I'd say briefing is important for the first semester 1L, and particularly at the beginning of the semester. Since at that point you're not familiar with reading cases, making yourself brief them forces you to read them closely, focus on the different parts of the case, separate the court's holding from dictum, etc... Can be very useful, especially that first few times you get called on in class. By second semester, you are much more comfortable with what the professor is looking for, what you need to pay attention to in the case, how to extract the law, etc; you sort of get a better overall sense for the case and stuff is more easily clear since you have a better context too from the previous semester's cases. I don't really brief any cases anymore, unless I am really confused about what's going on in one, but that is rare. But I do read all the cases, and I do put notes in the margins as I go thru as quick reminders about important facts or points of law so that if I do get called on in class or need to review the casebook for any reason, I don't have to spend time re-reading, it immediately jogs my memory. As you get more of a "big picture" concept of the class, briefing the cases becomes less important because you can see where the law is coming from and where it's going in the class. And especially in classes like torts where you deal with a million cases, briefing can be absurd. With that said, there are plenty of over achievers that will have absolutely everything over-briefed, which seems to me to be a waste of time at a certain point, considering you won't have time and it won't be productive to review all those pages come exam time on top of your class notes, outlines, etc...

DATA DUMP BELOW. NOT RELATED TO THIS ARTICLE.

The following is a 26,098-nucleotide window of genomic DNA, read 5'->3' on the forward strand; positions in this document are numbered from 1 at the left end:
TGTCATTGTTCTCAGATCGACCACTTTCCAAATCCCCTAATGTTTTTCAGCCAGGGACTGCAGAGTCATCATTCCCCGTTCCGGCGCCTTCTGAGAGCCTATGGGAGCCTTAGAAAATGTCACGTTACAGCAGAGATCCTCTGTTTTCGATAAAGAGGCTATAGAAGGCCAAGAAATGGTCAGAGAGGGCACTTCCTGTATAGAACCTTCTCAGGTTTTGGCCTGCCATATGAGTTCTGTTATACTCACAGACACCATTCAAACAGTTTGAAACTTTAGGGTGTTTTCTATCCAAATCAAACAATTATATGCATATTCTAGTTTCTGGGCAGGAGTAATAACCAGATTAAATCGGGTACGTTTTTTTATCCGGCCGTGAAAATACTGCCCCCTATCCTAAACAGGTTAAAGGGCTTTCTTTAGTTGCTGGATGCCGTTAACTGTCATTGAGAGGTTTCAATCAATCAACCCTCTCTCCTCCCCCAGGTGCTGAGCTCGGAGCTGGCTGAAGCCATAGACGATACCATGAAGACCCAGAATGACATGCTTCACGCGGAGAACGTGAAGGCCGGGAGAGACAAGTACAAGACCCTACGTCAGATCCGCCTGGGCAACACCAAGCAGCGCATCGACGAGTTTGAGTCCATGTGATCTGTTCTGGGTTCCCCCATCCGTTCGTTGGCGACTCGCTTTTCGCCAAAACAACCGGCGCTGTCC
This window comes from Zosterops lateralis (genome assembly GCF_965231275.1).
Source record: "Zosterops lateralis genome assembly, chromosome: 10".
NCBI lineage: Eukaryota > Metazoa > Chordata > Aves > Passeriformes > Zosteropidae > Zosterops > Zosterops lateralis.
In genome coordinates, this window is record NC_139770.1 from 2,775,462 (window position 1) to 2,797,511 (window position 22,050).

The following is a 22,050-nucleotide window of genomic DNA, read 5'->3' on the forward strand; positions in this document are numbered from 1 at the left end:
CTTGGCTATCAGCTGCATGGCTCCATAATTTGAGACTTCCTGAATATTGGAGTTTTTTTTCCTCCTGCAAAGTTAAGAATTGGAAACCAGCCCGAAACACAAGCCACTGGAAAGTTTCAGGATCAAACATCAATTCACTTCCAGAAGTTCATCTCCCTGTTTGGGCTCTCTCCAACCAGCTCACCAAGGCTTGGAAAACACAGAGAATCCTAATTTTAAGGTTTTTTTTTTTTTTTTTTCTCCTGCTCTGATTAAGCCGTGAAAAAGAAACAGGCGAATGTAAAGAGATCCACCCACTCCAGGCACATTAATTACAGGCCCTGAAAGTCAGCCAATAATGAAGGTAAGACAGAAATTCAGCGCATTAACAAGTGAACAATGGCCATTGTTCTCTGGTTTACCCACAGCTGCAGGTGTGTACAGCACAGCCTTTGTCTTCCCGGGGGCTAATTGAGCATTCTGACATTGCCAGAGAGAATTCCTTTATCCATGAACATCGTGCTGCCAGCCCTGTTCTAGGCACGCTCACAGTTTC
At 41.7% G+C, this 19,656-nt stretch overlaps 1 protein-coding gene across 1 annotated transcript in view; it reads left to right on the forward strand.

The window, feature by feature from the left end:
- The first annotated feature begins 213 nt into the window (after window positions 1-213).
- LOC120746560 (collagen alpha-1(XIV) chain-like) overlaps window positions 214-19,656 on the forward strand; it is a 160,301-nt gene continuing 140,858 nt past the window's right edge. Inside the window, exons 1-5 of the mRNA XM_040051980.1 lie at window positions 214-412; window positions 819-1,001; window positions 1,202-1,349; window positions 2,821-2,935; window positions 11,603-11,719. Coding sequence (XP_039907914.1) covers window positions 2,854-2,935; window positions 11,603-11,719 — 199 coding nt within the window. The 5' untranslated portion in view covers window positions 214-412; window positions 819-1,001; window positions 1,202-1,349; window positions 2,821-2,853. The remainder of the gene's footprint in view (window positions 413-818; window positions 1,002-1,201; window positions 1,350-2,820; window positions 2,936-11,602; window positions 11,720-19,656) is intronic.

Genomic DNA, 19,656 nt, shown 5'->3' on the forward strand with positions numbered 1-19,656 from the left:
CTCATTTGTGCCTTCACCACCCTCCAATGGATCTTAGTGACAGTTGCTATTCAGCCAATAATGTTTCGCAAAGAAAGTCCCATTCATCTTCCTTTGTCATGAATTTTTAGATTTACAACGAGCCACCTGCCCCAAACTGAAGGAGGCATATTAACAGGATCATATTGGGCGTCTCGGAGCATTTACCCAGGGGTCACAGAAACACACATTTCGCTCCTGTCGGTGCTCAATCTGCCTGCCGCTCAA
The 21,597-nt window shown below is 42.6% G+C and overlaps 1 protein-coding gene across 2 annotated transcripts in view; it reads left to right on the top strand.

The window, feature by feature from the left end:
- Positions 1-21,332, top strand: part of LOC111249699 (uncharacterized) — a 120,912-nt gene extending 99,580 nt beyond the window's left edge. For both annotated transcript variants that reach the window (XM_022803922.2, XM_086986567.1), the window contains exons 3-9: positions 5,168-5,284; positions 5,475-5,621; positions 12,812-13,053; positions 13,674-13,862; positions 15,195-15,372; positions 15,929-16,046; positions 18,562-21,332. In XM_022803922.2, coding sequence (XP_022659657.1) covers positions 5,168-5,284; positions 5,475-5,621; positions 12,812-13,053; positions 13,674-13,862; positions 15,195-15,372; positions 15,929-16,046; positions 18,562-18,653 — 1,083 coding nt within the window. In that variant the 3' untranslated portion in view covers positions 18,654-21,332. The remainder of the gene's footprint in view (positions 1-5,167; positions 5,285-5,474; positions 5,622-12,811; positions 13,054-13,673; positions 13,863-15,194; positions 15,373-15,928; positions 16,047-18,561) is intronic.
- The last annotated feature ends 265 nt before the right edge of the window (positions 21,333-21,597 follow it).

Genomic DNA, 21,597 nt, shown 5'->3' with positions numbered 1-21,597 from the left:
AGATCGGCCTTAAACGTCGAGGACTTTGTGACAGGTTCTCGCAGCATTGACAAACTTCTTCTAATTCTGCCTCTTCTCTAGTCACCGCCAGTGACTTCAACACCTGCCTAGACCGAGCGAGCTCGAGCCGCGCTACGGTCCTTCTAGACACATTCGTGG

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stavand
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Re: Should you brief cases in law school?

Postby stavand » Tue Mar 25, 2008 1:25 pm

I understand reading cases to see how law is put together.

Does reading cases really help you on tests. From what I understand, tests are about black letter law.

Do you actually need to memorize which case said what for exams. If you know the black letter from say E&E, do you need to really do more than read canned briefs.

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orangeswarm
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Re: Should you brief cases in law school?

Postby orangeswarm » Tue Mar 25, 2008 2:22 pm

stavand wrote:I understand reading cases to see how law is put together.

Does reading cases really help you on tests. From what I understand, tests are about black letter law.

Do you actually need to memorize which case said what for exams. If you know the black letter from say E&E, do you need to really do more than read canned briefs.


1. The cases try to teach you the black letter law or how that law is applied. So they do help if you pay attention to how the rule is used and applied by courts.

2. Heck no you don't need to memorize what the case says. You don't even have to know the names of them. If you want to refer to a case on an exam you can just say "like in the case where X did Y..." (unless the case is a landmark case like Pennoyer v. Neff or International Shoe). So no, you don't have to do anything more than read canned briefs. The only caveat is that you miss some of the reasoning and analysis by not reading the actual cases that may prove useful on an exam.